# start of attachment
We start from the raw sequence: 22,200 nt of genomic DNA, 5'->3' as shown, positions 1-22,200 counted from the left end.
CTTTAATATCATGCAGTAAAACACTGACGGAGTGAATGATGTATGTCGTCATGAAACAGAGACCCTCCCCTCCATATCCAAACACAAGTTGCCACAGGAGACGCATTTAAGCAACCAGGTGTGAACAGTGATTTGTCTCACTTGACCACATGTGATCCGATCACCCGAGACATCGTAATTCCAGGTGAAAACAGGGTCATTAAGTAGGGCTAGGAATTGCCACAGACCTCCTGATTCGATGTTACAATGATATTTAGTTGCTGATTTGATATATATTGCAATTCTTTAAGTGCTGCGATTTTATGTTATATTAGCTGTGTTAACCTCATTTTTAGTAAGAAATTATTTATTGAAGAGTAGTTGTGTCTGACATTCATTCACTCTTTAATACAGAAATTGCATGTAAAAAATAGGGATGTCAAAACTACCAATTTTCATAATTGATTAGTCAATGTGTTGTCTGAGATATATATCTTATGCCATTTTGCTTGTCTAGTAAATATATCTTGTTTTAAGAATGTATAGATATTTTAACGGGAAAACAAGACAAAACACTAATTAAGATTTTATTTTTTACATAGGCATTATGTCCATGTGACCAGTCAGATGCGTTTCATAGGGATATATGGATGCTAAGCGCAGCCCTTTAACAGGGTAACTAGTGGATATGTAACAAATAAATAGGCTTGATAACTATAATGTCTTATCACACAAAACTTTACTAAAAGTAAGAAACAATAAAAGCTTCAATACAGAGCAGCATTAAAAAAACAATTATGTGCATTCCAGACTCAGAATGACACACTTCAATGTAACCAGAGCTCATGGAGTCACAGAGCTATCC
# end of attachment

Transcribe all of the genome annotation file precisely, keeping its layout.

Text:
We start from the raw sequence: 22,200 nt of genomic DNA, 5'->3' as shown, positions 1-22,200 counted from the left end.
CTTTAATATCATGCAGTAAAACACTGACGGAGTGAATGATGTATGTCGTCATGAAACAGAGACCCTCCCCTCCATATCCAAACACAAGTTGCCACAGGAGACGCATTTAAGCAACCAGGTGTGAACAGTGATTTGTCTCACTTGACCACATGTGATCCGATCACCCGAGACATCGTAATTCCAGGTGAAAACAGGGTCATTAAGTAGGGCTAGGAATTGCCACAGACCTCCTGATTCGATGTTACAATGATATTTAGTTGCTGATTTGATATATATTGCAATTCTTTAAGTGCTGCGATTTTATGTTATATTAGCTGTGTTAACCTCATTTTTAGTAAGAAATTATTTATTGAAGAGTAGTTGTGTCTGACATTCATTCACTCTTTAATACAGAAATTGCATGTAAAAAATAGGGATGTCAAAACTACCAATTTTCATAATTGATTAGTCAATGTGTTGTCTGAGATATATATCTTATGCCATTTTGCTTGTCTAGTAAATATATCTTGTTTTAAGAATGTATAGATATTTTAACGGGAAAACAAGACAAAACACTAATTAAGATTTTATTTTTTACATAGGCATTATGTCCATGTGACCAGTCAGATGCGTTTCATAGGGATATATGGATGCTAAGCGCAGCCCTTTAACAGGGTAACTAGTGGATATGTAACAAATAAATAGGCTTGATAACTATAATGTCTTATCACACAAAACTTTACTAAAAGTAAGAAACAATAAAAGCTTCAATACAGAGCAGCATTAAAAAAACAATTATGTGCATTCCAGACTCAGAATGACACACTTCAATGTAACCAGAGCTCATGGAGTCACAGAGCTATCC